Donna Bradley Burcher | Senior Technical Editor | Symitar®

8985 Balboa Ave. | San Diego, CA 92123 | Ph. 619.278.0432 | Ext: 765432

About Editor’s Corner

Editor’s Corner keeps your communication skills sharp by providing information on grammar, punctuation, JHA style, and all things English. As editors, we spend our days reading, researching, and revising other people’s writing. We love to spend a few extra minutes to share what we learn with you and keep it fun while we’re doing it.

Did someone forward this email to you? Click here to subscribe.

Don’t want to get Editor’s Corner anymore? Click here to unsubscribe.

Do you have a question or an idea for Editor’s Corner? Send your suggestions or feedback to Kara and <a href="mailto:DBurcher.

NOTICE: This electronic mail message and any files transmitted with it are intended
exclusively for the individual or entity to which it is addressed. The message,
together with any attachment, may contain confidential and/or privileged information.
Any unauthorized review, use, printing, saving, copying, disclosure or distribution
is strictly prohibited. If you have received this message in error, please
immediately advise the sender by reply email and delete all copies.

Posted by: episystechpubs | November 26, 2019

Editor’s Corner: Recursive Acronyms

I recently did an Editor’s Corner refresher on acronyms, and one of you dear readers asked if any of us had ever discussed recursive acronyms. I don’t recall doing anything on those, so it seems like now is a great time to talk about them.

A regular acronym is an abbreviation formed from the initial letters of other words and pronounced as a word, such as NASA (for the National Aeronautics and Space Administration). A recursive acronym is an acronym that uses its own name in the abbreviation. For example, BIRD, which stands for BIRD Internet Routing Daemon. You may ask yourself, “Why would someone do this?” According to an article in Wikipedia, a recursive acronym was invented to explain an “infinite series,” in a book titled Gödel, Escher, Bach: An Eternal Golden Braid.

Still wondering about this whole thing? When I saw that title with “Escher” in it, it suddenly made sense to me. The acronym using its own name in the abbreviation is like a mobius strip or an Escher drawing: it’s tough to find a beginning or an end in it. Maybe some pictures will help, or a few more examples?

A mobius strip:

And for more about M.C. Escher and recursion, here is a brief description from an article about him and some of his art:

“M.C. Escher occupies a unique spot among the most popular artists of the past century. While his contemporaries focused on breaking from traditional art and its emphasis on realism and beauty, Escher found his muse in symmetry and infinity. His attachment to geometric forms made him one of modernism’s most recognizable artists and his work remains as relevant as ever.”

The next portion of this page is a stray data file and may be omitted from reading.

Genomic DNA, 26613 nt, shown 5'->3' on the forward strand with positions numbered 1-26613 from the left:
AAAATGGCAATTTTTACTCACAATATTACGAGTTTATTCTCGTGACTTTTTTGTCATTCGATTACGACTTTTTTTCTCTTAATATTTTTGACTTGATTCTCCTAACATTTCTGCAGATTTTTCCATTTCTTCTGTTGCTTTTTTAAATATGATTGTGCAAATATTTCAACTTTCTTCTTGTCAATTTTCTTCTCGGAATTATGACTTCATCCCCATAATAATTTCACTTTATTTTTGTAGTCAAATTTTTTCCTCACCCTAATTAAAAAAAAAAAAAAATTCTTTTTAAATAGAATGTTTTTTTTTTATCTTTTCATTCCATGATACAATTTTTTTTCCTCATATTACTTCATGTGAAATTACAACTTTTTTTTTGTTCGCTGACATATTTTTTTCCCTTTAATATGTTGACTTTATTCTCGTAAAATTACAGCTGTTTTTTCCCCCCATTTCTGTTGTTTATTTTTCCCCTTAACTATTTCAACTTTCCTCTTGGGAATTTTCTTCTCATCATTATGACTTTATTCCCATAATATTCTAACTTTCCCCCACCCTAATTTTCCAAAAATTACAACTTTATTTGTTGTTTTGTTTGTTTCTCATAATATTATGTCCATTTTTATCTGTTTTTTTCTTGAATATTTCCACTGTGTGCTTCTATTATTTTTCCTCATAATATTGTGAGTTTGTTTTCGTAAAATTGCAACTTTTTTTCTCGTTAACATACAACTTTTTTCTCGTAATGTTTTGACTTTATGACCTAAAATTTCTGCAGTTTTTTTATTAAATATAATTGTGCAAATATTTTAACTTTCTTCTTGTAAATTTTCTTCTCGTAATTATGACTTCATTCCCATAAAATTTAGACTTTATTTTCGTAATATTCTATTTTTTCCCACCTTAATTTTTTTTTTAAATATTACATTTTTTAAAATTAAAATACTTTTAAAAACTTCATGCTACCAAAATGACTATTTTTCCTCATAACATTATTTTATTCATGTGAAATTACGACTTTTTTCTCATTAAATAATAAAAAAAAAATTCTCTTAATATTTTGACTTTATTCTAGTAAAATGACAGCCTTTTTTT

And some additional recursive acronyms from the Wikipedia article:

  • ANX — ANX’s Not XNA
  • ATI — ATI Technologies Inc.
  • CAVE — CAVE Automatic Virtual Environment
  • FIJI — FIJI Is Just ImageJ
  • GNU — GNU’s Not Unix
  • JACK — JACK Audio Connection Kit
  • MIATA — MIATA is Always the Answer
  • PIP — PIP Installs Packages
  • XINU — Xinu Is Not Unix
  • ZWEI — ZWEI Was EINE Initially (“eins” and “zwei” are German for “one” and “two” respectively)

Kara Church

Technical Editor, Advisory

Symitar Documentation Services

Posted by: episystechpubs | November 21, 2019

Editor’s Corner: Richard Lederer on Numbers

Good morning! Since many of you enjoy Richard Lederer’s columns when I post them, I have another one to give you from a few weeks ago. This one is all about numbers. (Thanks, Ron, you’re number one!)

The English Language Always Has Your Number

It is not only the mathematician who is fascinated by numbers. Whether we know it or not, we all speak numbers, from zero through 10, and well beyond. It’s as easy as one-two-three.

From time to time, I hear people say, “That didn’t work. I guess we’ll have to go back to ground zero.” Ground zero is a fairly new compound in English. It refers to the point on the Earth’s surface closest to a detonation. The term was first used in 1946 to refer to Hiroshima and Nagasaki, Japan, the sites of nuclear detonations in World War II. It broadened its meaning to mean any detonation site, and now any site that is a center of activity.

People often confuse ground zero with the more logical phrase “I guess we’ll have to go back to square one.” Here the metaphor is probably rooted in the playground game four-square, which first appeared in the early 1950s. A player starts in square one and tries to move through squares two and three to square four by hitting a ball that is unrerturnable into one of the other squares. The losing player goes back to square one.

Hidden forms of the number two occur in the words between, betwixt, combine, zwieback and twilight, in which tween, twixt, bi, zwie and twi all mean “two.” The root sense of zwieback is “twice baked” and of combine “to join two things.” Twilight is literally the time of two lights, the fading sunset and the emerging light of the stars.